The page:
MISS OTIS REGRETS – Ella Fitzgerald

If I had been aware of this song, and I probably was, I don’t remember being really aware of it until I heard it in a really odd setting: some guy  – sorry, no idea of his name – who ‘opened’ for Ralph McTell at a concert in the 1980s (St David’s Hall, Cardiff) included this song in his small set.  It was his speciality, I think, taking old Great American Songbook standards, and singing them in an semi- folkie setting, to an exquisitely handled acoustic guitar.  So, behind the song, the guitar work was all minor sevenths and ninths etc; he brought all the melancholy he could from it; and it was beautiful.  And then I heard Ella Fitzgerald’s version of it.

I’m not sure that I would have liked Cole Porter.  I’m not even sure where I’ve picked up these impressions, that I have the feeling that he was all urbane wit, cleverness and musical talent sold to glittering slick city hedonism, etc. (Envious, moi?)  And, just gleaning bits of myth and trivia from various websites about the origin of this song, one story goes that in one of these very same high class uptown society party soirees, someone challenged Cole Porter to come up with a song employing these random words ‘miss Otis regrets’; a more credible variant of the story suggests that he was challenged to write off the cuff a kind of parody of a popular country and western style song .  Whatever, it’s quite weird to think of the genesis of this song as something a bit show-offy, improvisational, almost throwaway.  Because, however it started, it has certainly become something else.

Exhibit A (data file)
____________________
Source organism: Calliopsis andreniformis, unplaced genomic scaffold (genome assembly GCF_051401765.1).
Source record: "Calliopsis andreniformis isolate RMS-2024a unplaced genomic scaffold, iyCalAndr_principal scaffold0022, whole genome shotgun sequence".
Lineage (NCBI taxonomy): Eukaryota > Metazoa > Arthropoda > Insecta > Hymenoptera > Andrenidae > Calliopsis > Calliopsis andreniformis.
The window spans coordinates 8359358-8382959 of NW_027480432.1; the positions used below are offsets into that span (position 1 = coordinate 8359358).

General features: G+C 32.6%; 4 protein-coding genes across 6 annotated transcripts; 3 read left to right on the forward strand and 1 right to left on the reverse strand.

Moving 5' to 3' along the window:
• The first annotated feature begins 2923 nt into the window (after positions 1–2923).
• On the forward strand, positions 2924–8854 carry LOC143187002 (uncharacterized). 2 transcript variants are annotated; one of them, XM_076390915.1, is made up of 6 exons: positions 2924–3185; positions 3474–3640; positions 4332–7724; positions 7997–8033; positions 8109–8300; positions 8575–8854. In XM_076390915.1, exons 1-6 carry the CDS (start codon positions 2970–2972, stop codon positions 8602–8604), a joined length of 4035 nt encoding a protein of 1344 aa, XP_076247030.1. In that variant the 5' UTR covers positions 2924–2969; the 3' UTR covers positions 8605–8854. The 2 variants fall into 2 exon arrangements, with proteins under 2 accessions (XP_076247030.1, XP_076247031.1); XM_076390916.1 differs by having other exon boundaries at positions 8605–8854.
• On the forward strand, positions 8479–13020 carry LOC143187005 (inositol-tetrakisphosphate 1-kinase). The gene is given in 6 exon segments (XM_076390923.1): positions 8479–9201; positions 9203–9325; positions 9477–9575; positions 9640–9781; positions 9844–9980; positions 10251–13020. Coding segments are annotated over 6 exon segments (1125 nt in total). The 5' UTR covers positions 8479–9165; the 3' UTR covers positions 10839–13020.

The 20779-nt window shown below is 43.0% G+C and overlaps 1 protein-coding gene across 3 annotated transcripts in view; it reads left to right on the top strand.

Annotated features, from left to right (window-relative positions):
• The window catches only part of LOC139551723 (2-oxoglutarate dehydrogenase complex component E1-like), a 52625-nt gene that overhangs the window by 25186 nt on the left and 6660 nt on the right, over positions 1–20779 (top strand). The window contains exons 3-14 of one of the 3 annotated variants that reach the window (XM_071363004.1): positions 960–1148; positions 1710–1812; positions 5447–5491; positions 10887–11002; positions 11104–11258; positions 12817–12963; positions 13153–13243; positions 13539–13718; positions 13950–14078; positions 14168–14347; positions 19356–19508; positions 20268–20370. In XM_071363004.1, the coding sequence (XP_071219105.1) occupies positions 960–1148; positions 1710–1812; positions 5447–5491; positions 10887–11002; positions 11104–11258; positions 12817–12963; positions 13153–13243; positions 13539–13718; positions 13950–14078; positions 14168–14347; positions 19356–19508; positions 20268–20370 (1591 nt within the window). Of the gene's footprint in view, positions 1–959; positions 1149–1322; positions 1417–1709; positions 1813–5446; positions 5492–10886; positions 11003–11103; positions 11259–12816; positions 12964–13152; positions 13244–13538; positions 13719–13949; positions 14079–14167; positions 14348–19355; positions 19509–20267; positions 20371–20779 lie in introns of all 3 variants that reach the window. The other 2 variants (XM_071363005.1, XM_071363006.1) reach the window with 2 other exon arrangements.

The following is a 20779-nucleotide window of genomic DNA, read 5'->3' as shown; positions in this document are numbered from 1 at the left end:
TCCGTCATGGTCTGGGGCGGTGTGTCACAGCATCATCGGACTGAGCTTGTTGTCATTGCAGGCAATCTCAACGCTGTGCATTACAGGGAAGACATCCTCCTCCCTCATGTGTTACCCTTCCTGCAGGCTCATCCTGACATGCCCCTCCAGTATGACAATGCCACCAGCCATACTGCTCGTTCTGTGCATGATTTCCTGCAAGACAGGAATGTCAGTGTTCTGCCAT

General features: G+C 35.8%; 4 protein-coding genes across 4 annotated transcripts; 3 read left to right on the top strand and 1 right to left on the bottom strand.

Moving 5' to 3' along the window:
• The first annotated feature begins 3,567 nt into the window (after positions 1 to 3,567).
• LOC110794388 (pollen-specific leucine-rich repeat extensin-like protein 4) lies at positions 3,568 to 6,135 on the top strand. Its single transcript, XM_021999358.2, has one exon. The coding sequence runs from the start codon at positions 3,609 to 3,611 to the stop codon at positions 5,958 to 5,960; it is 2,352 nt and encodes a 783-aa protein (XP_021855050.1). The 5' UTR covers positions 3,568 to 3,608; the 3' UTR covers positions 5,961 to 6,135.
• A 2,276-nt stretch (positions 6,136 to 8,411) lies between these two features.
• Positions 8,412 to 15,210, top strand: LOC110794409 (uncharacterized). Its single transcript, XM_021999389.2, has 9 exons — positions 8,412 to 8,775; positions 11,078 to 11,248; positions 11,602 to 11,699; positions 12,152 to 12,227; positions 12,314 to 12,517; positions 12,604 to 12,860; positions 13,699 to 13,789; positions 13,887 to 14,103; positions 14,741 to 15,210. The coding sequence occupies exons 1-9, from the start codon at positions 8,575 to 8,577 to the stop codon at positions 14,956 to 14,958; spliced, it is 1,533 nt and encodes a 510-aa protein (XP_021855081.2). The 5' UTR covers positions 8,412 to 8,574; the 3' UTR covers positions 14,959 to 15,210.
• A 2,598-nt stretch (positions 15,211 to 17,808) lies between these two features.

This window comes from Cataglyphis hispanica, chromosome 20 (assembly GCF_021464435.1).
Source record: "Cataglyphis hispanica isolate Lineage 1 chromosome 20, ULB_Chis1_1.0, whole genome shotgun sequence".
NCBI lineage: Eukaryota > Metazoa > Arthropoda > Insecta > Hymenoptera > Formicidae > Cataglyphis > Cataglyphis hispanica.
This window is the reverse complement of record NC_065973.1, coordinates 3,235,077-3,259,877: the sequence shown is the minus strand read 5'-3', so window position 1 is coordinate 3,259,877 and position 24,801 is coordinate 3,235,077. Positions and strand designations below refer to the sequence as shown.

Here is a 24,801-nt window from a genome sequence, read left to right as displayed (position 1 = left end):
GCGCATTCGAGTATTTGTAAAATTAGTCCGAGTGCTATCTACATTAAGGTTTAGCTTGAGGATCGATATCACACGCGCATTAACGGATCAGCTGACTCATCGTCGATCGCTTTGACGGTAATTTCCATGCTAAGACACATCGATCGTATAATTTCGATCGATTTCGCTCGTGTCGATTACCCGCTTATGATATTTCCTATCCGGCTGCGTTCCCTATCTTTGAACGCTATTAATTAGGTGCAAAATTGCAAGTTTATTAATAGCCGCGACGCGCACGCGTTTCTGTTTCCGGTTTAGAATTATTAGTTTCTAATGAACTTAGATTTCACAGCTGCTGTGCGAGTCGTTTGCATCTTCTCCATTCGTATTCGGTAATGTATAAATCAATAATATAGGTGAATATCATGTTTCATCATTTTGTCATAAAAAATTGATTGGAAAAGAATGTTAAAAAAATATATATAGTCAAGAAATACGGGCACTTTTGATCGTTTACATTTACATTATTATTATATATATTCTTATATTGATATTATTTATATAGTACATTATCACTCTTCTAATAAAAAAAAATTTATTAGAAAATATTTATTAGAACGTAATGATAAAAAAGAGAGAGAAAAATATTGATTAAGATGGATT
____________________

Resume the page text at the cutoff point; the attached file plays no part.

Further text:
How far Cole Porter influenced the development and evolution of the song’s popularity, who sang it and when, I don’t really know.  Let’s forget about him for a moment and just think of the song.  It’s interesting that the best versions of it have been by black singers: no, that’s naive –it was inevitable, because the persona of the song is understood to be of the servant class –inevitably Afro American in the 1930s ‘society’ America.  Porter (sorry, I said I wouldn’t mention him) put the song in the mouth of a black butler in one of his lesser known musicals.  In 1934 Ethel Waters recorded a still poignant version of the song.  Ella didn’t record her version until two decades later, and it is part of her classic ‘Cole Porter songbook’ recordings.  More about this in a moment.

When I say ‘interesting’, perhaps I’m thinking of the fact that some of the strange and incongruous resonances of the song have more startling poignancy coming from African-American lips .  The premise of the song, perhaps hilariously comic in the original cocktail-fuelled setting of that Manhattan dinner party, is that the seduced and wronged woman driven to jealous murder is not some simple country girl from a cowboy story, but –we assume –some sophisticated high society lady; the sordid tale is not blazed as society scandal, but modestly narrated by a faithfully formal servant as ‘excuse’ for the lady’s non-appearance at a social engagement (!); and the punishment for her crime is not some expensive legal battle fought on her behalf by city attorneys, but an ignominious lynching.  And there, of course, in that particular incongruity resides the particular potency of hearing these words from a black American female voice. ‘Strange Fruit’ in an affluent white society setting.

It’s become fashionable, I reckon, to regard Ella Fitzgerald’s voice as just a little bit too controlled; I hear people suggesting that Sarah Vaughan and Billie Holliday are far more ‘authentic’ jazz voices, but I’m OK with Ella’s ‘control’ –it’s a thing of beauty –she could scat-sing with the best of them when she wanted to, but she brought an extraordinary sensitivity to some songs that not everybody could have done.  Like this one – and while most of her Cole Porter recordings have sumptuous orchestral accompaniments, this one has a single piano, as if somehow to accentuate its dark charm –those few simple, repetitive verses, the ’spareness’ of the tragic tale in its ‘formal’ narrative. That’s all. Madam.